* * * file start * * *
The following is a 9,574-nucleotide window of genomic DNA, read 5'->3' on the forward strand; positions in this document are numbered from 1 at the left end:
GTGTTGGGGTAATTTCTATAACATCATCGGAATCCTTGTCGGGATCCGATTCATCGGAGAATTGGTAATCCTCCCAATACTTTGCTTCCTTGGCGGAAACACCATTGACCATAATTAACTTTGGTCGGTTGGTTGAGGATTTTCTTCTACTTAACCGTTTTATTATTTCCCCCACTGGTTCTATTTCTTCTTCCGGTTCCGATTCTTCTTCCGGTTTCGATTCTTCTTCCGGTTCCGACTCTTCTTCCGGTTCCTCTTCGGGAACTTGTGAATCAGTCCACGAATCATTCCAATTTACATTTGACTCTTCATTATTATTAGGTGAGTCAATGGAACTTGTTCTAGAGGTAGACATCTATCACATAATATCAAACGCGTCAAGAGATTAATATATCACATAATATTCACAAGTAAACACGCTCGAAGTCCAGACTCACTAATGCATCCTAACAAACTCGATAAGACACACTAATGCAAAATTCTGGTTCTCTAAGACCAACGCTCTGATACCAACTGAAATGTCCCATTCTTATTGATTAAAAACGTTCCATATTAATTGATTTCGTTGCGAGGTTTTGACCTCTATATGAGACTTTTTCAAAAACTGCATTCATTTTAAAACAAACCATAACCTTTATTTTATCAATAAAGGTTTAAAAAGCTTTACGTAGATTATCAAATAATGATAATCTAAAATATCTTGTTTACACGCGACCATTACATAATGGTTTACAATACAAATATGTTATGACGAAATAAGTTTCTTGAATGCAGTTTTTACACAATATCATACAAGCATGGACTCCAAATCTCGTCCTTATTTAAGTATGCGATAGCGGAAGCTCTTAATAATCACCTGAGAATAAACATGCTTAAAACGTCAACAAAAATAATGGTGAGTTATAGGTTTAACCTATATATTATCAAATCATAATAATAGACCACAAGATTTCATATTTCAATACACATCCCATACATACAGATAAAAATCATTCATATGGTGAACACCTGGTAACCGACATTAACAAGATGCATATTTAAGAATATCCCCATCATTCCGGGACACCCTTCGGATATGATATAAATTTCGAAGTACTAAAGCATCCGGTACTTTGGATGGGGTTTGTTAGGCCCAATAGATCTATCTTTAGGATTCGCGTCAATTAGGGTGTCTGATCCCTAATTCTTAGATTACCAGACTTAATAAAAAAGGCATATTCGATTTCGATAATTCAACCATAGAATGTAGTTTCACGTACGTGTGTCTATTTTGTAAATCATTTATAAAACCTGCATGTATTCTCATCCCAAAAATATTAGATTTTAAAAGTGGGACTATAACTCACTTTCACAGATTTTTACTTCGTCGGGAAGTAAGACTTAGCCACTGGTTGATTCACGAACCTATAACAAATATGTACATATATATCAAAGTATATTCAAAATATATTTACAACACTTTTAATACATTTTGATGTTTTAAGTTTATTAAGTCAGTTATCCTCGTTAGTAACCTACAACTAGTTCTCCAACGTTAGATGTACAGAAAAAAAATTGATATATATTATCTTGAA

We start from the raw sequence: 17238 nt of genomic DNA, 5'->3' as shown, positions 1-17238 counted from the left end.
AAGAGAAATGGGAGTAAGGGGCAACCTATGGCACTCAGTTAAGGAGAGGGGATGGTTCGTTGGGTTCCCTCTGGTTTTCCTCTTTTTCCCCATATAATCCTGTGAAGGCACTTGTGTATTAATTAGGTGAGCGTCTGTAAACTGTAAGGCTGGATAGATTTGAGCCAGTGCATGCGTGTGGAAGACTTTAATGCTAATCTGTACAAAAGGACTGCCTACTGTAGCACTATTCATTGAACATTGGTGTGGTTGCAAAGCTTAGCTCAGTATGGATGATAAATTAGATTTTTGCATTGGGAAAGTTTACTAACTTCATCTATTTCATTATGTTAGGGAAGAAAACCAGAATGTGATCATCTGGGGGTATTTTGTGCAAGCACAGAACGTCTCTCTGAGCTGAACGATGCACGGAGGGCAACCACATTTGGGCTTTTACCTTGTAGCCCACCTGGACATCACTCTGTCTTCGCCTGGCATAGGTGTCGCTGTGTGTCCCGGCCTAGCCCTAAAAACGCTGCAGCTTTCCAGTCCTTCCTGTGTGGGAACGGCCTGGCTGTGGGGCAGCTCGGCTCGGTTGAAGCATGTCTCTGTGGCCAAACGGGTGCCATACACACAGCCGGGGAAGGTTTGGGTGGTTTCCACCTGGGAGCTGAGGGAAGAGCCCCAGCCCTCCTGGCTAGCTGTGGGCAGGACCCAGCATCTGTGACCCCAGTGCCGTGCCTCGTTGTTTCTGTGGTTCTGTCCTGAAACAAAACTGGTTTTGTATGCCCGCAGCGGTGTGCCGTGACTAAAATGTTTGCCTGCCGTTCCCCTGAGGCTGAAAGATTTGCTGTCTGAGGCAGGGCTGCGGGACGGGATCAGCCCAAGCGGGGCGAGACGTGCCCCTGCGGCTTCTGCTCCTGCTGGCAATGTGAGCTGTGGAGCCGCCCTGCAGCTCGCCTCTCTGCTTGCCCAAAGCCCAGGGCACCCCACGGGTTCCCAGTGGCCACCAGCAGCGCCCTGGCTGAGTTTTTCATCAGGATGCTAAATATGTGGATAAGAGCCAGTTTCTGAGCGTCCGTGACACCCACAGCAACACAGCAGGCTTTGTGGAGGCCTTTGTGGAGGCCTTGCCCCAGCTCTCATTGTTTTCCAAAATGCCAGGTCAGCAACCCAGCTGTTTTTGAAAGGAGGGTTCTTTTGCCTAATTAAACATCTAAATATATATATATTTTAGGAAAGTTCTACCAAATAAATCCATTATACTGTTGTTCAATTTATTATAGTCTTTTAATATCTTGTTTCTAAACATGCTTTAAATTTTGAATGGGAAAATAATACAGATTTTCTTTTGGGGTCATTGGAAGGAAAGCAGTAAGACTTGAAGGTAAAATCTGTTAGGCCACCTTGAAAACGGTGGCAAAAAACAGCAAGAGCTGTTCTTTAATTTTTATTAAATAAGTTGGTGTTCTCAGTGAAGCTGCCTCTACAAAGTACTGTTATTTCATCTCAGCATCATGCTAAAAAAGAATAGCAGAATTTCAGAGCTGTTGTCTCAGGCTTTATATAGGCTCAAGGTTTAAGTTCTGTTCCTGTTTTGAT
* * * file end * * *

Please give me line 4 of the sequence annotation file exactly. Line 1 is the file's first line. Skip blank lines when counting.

AAGAGAAATGGGAGTAAGGGGCAACCTATGGCACTCAGTTAAGGAGAGGGGATGGTTCGTTGGGTTCCCTCTGGTTTTCCTCTTTTTCCCCATATAATCCTGTGAAGGCACTTGTGTATTAATTAGGTGAGCGTCTGTAAACTGTAAGGCTGGATAGATTTGAGCCAGTGCATGCGTGTGGAAGACTTTAATGCTAATCTGTACAAAAGGACTGCCTACTGTAGCACTATTCATTGAACATTGGTGTGGTTGCAAAGCTTAGCTCAGTATGGATGATAAATTAGATTTTTGCATTGGGAAAGTTTACTAACTTCATCTATTTCATTATGTTAGGGAAGAAAACCAGAATGTGATCATCTGGGGGTATTTTGTGCAAGCACAGAACGTCTCTCTGAGCTGAACGATGCACGGAGGGCAACCACATTTGGGCTTTTACCTTGTAGCCCACCTGGACATCACTCTGTCTTCGCCTGGCATAGGTGTCGCTGTGTGTCCCGGCCTAGCCCTAAAAACGCTGCAGCTTTCCAGTCCTTCCTGTGTGGGAACGGCCTGGCTGTGGGGCAGCTCGGCTCGGTTGAAGCATGTCTCTGTGGCCAAACGGGTGCCATACACACAGCCGGGGAAGGTTTGGGTGGTTTCCACCTGGGAGCTGAGGGAAGAGCCCCAGCCCTCCTGGCTAGCTGTGGGCAGGACCCAGCATCTGTGACCCCAGTGCCGTGCCTCGTTGTTTCTGTGGTTCTGTCCTGAAACAAAACTGGTTTTGTATGCCCGCAGCGGTGTGCCGTGACTAAAATGTTTGCCTGCCGTTCCCCTGAGGCTGAAAGATTTGCTGTCTGAGGCAGGGCTGCGGGACGGGATCAGCCCAAGCGGGGCGAGACGTGCCCCTGCGGCTTCTGCTCCTGCTGGCAATGTGAGCTGTGGAGCCGCCCTGCAGCTCGCCTCTCTGCTTGCCCAAAGCCCAGGGCACCCCACGGGTTCCCAGTGGCCACCAGCAGCGCCCTGGCTGAGTTTTTCATCAGGATGCTAAATATGTGGATAAGAGCCAGTTTCTGAGCGTCCGTGACACCCACAGCAACACAGCAGGCTTTGTGGAGGCCTTTGTGGAGGCCTTGCCCCAGCTCTCATTGTTTTCCAAAATGCCAGGTCAGCAACCCAGCTGTTTTTGAAAGGAGGGTTCTTTTGCCTAATTAAACATCTAAATATATATATATTTTAGGAAAGTTCTACCAAATAAATCCATTATACTGTTGTTCAATTTATTATAGTCTTTTAATATCTTGTTTCTAAACATGCTTTAAATTTTGAATGGGAAAATAATACAGATTTTCTTTTGGGGTCATTGGAAGGAAAGCAGTAAGACTTGAAGGTAAAATCTGTTAGGCCACCTTGAAAACGGTGGCAAAAAACAGCAAGAGCTGTTCTTTAATTTTTATTAAATAAGTTGGTGTTCTCAGTGAAGCTGCCTCTACAAAGTACTGTTATTTCATCTCAGCATCATGCTAAAAAAGAATAGCAGAATTTCAGAGCTGTTGTCTCAGGCTTTATATAGGCTCAAGGTTTAAGTTCTGTTCCTGTTTTGAT